The Moonlight Pethers by Abraham, Henry and Sebastian Pether
To mark the opening of ‘a space’ arts flagship venue, The Moonlight Pethers is GHT’s first Collections Exhibition.
Stunningly displayed in the climate controlled first floor gallery three paintings by Abraham, Sebastian and Henry Pether show GHT as it was in the 19th century, when waves lapped against the Tower’s walls.
Known collectively as The Moonlight Pethers, the paintings have never been shown in public together before, and they shone a light on our opening theme, GHT: Beside the Sea. Abraham Pether and his two sons Henry and Sebastian lived and worked in Southampton in the late 18th and early 19th Centuries. Many of their paintings depict romantic and picturesque views of the town at a time when the coastline was dramatically different
The works portray the Old Town walls bathed in light and surrounded by water, revealing God’s House Tower’s previously prominent coastal position overlooking the sea. The Pether paintings offer a glimpse back in time, prompting us to consider how significant changes to the shoreline have shaped our modern city and subsequently positioned God’s House Tower inland.
The exhibition ran from 19th October 2019 to 21st March 2020 at God’s House Tower.
About the Pethers:
The Pether family were renowned landscape painters who lived and worked in Southampton in the 1800s. This selection of romantic landscapes by Abraham, and his sons Sebastian and Henry depict a lost, intriguing scene from the city’s past, and represent the dramatic changes to the urban coastline GHT has witnessed during its 700-year life, making them a perfect introduction for this new era in GHT’s history, as it prepares to welcome new audiences when it reopened in 2019.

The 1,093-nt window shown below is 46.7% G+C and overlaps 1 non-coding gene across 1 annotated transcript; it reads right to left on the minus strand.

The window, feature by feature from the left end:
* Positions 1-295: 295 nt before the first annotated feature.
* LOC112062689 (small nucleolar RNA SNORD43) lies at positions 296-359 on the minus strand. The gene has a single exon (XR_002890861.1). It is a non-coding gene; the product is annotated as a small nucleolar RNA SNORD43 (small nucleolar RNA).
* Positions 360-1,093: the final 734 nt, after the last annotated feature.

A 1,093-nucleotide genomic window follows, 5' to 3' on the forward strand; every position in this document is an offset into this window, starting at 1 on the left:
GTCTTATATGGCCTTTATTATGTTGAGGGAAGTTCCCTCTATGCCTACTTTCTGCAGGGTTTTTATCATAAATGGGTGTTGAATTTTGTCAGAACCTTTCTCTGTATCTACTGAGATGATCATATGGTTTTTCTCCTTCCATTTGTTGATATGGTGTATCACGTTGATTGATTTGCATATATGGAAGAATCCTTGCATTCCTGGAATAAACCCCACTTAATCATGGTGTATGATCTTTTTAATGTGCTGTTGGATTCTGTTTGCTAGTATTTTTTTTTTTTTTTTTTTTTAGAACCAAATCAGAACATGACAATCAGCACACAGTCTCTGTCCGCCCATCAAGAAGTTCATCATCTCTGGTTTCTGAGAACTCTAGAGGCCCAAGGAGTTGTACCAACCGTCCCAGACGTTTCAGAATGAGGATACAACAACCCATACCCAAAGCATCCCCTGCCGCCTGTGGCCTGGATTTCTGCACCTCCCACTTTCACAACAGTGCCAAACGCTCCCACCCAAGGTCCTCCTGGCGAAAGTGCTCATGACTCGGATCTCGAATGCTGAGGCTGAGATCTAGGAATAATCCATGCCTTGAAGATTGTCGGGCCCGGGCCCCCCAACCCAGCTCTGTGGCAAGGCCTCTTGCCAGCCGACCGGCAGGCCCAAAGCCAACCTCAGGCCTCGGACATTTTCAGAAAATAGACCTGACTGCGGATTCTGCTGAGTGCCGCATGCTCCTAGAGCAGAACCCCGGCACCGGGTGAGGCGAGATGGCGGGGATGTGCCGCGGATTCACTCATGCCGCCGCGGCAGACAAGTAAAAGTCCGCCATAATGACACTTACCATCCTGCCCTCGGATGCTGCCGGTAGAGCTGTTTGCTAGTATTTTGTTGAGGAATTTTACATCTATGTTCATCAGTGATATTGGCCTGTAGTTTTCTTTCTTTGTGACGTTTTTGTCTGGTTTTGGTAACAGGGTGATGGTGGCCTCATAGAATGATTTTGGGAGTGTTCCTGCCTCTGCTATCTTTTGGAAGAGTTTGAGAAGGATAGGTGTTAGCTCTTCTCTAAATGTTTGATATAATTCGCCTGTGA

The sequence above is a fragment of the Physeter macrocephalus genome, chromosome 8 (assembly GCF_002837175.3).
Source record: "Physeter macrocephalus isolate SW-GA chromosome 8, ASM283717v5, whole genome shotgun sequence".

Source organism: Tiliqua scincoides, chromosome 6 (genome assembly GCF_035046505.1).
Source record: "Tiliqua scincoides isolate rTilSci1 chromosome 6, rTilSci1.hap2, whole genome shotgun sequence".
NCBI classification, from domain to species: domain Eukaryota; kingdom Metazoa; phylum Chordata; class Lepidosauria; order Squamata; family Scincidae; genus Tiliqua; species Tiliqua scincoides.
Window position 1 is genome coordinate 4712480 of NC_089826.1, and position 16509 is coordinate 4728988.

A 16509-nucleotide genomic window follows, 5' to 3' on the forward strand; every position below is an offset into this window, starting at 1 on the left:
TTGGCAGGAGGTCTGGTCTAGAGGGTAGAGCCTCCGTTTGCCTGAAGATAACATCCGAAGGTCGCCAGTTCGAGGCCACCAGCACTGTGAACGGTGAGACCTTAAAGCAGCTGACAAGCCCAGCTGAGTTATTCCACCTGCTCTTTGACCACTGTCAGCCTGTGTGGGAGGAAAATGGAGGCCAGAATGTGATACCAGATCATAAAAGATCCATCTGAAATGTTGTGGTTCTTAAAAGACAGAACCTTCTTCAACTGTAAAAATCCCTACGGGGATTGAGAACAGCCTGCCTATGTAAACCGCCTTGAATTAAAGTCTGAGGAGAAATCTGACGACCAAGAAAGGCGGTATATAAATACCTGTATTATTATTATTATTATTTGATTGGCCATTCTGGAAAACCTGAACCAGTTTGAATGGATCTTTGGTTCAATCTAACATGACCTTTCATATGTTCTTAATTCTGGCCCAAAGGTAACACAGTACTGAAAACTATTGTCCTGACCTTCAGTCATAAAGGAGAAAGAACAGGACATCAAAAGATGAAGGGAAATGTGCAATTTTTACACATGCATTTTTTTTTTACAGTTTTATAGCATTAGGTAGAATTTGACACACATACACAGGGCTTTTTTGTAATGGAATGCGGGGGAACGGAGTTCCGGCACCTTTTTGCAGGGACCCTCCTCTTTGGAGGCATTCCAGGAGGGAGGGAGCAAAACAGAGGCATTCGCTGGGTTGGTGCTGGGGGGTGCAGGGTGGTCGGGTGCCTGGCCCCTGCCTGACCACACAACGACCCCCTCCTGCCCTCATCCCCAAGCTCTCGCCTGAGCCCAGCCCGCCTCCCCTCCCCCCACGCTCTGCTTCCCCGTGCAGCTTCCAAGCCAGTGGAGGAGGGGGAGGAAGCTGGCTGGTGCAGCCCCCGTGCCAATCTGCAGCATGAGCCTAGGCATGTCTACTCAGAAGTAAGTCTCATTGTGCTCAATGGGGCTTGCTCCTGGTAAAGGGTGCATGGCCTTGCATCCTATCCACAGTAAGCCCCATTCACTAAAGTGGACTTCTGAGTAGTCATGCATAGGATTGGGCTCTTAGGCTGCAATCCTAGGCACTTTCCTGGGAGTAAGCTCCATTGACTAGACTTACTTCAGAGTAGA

The Pethers were recognised for their skill in depicting moonlight, sunsets and fire scenes. Following in their father’s footsteps, Henry and Sebastian created further works depicting Southampton Town Quay in close proximity to the coast, and GHT’s prominent position directly overlooking the water.
Industrial progress and post war development reclaimed and altered much of the coastline, repositioning GHT further and further inland, disconnecting it from the sea it once overlooked. With a modern development of the coastal landscape, including West Quay shopping centre and Ikea, this lost connection is not immediately obvious to local residents and visitors, and so this exhibition aims to bring this sharply back into focus.
We would like to thank our funders: National Lottery Heritage Fund, Arts Council England, Southampton City Council, The Wolfson Foundation, Friends of Southampton Museums and Galleries, Barker-Mill Foundation, The Garfield Weston Foundation, Esmee Fairbairn Foundation and the Pilgrim Trust.